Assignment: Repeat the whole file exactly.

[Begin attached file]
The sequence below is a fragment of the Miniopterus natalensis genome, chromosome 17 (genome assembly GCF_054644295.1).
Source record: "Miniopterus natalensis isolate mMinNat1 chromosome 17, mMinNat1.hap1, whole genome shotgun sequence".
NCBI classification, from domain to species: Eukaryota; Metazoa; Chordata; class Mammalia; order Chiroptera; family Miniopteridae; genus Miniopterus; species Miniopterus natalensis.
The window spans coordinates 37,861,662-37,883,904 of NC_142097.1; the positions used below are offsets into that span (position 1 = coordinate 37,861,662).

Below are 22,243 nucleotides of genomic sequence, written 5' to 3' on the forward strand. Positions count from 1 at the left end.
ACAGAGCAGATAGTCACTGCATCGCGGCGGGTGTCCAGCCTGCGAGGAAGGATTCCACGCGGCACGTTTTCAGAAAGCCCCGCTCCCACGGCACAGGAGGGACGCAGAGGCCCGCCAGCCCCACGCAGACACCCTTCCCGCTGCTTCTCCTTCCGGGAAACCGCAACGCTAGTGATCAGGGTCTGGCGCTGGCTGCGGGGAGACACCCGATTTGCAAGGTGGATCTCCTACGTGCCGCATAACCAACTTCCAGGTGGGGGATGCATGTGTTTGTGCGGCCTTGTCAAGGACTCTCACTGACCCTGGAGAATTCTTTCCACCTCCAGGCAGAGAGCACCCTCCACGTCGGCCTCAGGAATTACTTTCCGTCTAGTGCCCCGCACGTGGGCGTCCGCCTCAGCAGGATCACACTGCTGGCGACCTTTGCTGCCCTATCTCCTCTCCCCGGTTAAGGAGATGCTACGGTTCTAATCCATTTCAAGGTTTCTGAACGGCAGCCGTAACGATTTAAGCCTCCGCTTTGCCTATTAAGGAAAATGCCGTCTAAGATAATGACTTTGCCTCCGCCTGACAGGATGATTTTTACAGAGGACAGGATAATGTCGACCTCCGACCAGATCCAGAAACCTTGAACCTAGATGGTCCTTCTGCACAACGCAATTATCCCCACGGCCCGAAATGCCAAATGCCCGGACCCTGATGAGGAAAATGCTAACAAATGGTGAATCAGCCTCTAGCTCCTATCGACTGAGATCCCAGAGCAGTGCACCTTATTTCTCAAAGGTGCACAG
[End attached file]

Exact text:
The sequence below is a fragment of the Miniopterus natalensis genome, chromosome 17 (genome assembly GCF_054644295.1).
Source record: "Miniopterus natalensis isolate mMinNat1 chromosome 17, mMinNat1.hap1, whole genome shotgun sequence".
NCBI classification, from domain to species: Eukaryota; Metazoa; Chordata; class Mammalia; order Chiroptera; family Miniopteridae; genus Miniopterus; species Miniopterus natalensis.
The window spans coordinates 37,861,662-37,883,904 of NC_142097.1; the positions used below are offsets into that span (position 1 = coordinate 37,861,662).

Below are 22,243 nucleotides of genomic sequence, written 5' to 3' on the forward strand. Positions count from 1 at the left end.
ACAGAGCAGATAGTCACTGCATCGCGGCGGGTGTCCAGCCTGCGAGGAAGGATTCCACGCGGCACGTTTTCAGAAAGCCCCGCTCCCACGGCACAGGAGGGACGCAGAGGCCCGCCAGCCCCACGCAGACACCCTTCCCGCTGCTTCTCCTTCCGGGAAACCGCAACGCTAGTGATCAGGGTCTGGCGCTGGCTGCGGGGAGACACCCGATTTGCAAGGTGGATCTCCTACGTGCCGCATAACCAACTTCCAGGTGGGGGATGCATGTGTTTGTGCGGCCTTGTCAAGGACTCTCACTGACCCTGGAGAATTCTTTCCACCTCCAGGCAGAGAGCACCCTCCACGTCGGCCTCAGGAATTACTTTCCGTCTAGTGCCCCGCACGTGGGCGTCCGCCTCAGCAGGATCACACTGCTGGCGACCTTTGCTGCCCTATCTCCTCTCCCCGGTTAAGGAGATGCTACGGTTCTAATCCATTTCAAGGTTTCTGAACGGCAGCCGTAACGATTTAAGCCTCCGCTTTGCCTATTAAGGAAAATGCCGTCTAAGATAATGACTTTGCCTCCGCCTGACAGGATGATTTTTACAGAGGACAGGATAATGTCGACCTCCGACCAGATCCAGAAACCTTGAACCTAGATGGTCCTTCTGCACAACGCAATTATCCCCACGGCCCGAAATGCCAAATGCCCGGACCCTGATGAGGAAAATGCTAACAAATGGTGAATCAGCCTCTAGCTCCTATCGACTGAGATCCCAGAGCAGTGCACCTTATTTCTCAAAGGTGCACAG